JOBS will be at risk in the agri sector if the Government does not amend the nitrates directive, the Irish Farmers Association claimed yesterday.
IFA president John Bryan said the current review of the nitrates regulations is a key test of the Government’s commitment to safeguard jobs and remove impractical restrictions which impose unnecessary costs on farming and curtail the sector’s capacity to expand.
Speaking at a lobby session with Oireachtas members in Dublin, he said the agriculture sector has significant potential to expand.
“However, bureaucratic regulations, which dictate how people should farm, based on the time of the year rather than grass growing and soil conditions, are crazy.
“The restrictive calendar farming regime must be replaced with a system which allows farmers to spread based on ground suitability and best advice from Met Éireann and Teagasc.
“These state agencies can tell us how the climate will change in 50 or 100 years, it is about time they also used their science to tell us how we can spread slurry in early January also,” he said.
Mr Bryan said ministers Brendan Smith (Agriculture) and John Gormley (Environment) must use this review to safeguard the thousands of jobs in the pig and poultry sectors, which will be decimated if they do not introduce workable solutions.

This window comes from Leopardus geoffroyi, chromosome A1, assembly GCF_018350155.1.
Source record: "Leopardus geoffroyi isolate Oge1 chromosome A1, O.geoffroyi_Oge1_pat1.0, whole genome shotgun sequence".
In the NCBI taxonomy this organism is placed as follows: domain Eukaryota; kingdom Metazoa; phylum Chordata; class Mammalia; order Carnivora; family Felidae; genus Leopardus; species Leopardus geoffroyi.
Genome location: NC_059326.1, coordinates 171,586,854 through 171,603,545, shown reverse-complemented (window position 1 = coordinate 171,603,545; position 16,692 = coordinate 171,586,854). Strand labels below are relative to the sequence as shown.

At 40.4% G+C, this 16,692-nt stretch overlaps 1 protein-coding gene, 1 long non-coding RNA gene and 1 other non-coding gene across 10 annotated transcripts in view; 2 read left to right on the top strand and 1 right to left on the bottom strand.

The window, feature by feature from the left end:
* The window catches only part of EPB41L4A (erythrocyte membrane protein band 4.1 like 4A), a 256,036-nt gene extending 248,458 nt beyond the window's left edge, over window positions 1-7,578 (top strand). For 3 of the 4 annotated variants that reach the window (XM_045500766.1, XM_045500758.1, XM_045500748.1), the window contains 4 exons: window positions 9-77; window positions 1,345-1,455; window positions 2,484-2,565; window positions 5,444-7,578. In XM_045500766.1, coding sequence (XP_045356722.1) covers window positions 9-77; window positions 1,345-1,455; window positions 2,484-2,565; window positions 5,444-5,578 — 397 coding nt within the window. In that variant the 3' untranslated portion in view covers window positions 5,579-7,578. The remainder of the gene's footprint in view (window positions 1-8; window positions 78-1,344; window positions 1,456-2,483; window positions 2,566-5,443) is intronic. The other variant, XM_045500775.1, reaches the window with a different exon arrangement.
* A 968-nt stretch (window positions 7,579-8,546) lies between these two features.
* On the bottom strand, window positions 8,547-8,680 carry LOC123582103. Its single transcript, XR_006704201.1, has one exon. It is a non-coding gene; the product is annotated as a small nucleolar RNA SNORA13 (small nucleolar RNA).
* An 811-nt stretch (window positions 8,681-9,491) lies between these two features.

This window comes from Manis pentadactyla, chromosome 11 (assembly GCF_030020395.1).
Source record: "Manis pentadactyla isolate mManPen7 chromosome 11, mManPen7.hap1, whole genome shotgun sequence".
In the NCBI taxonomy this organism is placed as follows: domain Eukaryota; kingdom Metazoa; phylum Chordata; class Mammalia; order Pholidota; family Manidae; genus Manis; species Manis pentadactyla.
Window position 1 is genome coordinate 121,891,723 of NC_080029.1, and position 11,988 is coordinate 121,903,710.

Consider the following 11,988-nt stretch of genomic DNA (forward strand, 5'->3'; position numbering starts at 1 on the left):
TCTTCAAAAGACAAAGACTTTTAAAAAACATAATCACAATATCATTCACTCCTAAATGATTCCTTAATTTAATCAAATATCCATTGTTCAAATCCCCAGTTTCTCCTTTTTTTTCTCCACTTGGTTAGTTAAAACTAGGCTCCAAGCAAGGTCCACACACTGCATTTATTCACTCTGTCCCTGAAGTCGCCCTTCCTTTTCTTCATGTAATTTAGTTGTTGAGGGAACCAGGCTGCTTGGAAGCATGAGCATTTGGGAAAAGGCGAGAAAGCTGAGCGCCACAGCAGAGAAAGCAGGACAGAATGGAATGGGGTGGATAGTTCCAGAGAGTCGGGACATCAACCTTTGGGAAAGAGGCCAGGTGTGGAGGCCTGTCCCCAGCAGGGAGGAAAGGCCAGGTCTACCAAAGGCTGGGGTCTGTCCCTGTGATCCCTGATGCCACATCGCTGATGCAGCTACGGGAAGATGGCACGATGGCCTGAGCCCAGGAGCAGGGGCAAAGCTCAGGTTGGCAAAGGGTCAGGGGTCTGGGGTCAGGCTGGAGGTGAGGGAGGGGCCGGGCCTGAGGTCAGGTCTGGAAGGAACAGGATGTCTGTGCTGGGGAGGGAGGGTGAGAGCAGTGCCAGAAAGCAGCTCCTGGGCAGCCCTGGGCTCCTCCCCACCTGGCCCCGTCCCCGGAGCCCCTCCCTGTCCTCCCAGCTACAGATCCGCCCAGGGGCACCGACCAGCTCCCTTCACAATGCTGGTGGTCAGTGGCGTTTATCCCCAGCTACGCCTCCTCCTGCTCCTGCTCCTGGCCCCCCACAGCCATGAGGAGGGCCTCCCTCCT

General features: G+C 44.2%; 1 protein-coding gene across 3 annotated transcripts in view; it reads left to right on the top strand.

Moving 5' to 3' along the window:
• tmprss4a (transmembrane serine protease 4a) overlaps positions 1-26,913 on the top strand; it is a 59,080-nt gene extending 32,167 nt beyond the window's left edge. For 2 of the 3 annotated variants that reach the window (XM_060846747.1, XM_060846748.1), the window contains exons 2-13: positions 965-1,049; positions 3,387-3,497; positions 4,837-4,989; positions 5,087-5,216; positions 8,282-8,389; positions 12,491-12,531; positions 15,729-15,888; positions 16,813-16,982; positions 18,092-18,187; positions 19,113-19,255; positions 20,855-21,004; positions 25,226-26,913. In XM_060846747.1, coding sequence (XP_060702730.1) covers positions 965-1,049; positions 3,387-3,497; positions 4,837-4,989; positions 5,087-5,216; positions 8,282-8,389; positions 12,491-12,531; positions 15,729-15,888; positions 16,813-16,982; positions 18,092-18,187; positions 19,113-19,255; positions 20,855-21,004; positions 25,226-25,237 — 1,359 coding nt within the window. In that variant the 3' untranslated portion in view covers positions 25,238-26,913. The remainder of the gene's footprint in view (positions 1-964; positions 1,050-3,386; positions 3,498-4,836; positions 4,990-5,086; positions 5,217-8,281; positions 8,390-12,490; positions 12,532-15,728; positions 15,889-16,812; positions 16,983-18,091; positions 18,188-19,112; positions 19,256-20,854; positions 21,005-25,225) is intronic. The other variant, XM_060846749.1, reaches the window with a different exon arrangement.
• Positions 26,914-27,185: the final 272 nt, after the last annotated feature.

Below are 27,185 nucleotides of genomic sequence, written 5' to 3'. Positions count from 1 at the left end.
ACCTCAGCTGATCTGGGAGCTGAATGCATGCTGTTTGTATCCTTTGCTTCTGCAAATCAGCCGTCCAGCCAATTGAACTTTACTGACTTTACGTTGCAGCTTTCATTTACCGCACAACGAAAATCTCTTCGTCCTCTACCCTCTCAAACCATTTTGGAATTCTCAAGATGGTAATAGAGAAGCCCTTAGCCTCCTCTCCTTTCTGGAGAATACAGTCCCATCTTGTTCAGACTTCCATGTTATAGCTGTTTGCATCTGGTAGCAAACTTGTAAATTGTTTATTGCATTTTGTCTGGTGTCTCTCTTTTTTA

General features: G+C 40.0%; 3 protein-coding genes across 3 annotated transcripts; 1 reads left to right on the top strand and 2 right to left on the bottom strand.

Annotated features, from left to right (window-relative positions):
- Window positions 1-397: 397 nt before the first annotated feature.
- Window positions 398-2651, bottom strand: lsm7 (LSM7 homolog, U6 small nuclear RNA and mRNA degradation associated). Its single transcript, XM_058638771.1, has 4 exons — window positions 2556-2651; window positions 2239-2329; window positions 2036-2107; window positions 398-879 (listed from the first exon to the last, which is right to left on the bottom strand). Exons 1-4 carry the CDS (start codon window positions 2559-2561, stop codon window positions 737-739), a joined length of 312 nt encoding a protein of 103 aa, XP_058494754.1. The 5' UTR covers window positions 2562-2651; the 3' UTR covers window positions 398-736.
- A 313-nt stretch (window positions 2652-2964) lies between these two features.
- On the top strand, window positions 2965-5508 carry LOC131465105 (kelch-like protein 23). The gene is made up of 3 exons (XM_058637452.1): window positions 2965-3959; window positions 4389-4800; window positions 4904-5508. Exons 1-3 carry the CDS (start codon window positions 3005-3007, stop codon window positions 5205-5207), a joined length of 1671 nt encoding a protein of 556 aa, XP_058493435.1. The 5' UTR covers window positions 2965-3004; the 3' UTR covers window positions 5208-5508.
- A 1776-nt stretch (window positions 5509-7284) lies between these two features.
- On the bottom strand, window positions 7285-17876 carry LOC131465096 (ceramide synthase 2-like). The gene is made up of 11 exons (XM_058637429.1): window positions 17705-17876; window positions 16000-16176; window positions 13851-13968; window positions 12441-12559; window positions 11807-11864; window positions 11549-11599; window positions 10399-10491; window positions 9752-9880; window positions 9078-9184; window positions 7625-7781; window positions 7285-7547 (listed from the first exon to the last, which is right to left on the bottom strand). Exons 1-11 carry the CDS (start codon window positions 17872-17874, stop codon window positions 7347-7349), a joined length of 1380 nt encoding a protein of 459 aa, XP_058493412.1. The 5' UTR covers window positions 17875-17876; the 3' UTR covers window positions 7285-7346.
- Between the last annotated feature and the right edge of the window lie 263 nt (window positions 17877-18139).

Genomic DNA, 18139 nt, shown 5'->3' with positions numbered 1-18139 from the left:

He said the IFA has met with both departments on a number of occasions and proposed alternatives.
“However, no recommendations put forward by either the IFA or Teagasc have been accepted to date,” he said.
Mr Bryan said the current ban on winter ploughing and the unrealistic requirement to achieve a green cover within six weeks is eroding grain growers’ competitiveness by up to €60 per hectare, compared with other countries such as England, which does not have such restrictive regulations.
“Ireland is the third largest exporter of beef in the world and a substantial exporter of milk and other agricultural products.
“This nitrates review presents a real test to Government of their commitment to work with farmers and reduce unnecessary bureaucracy.”
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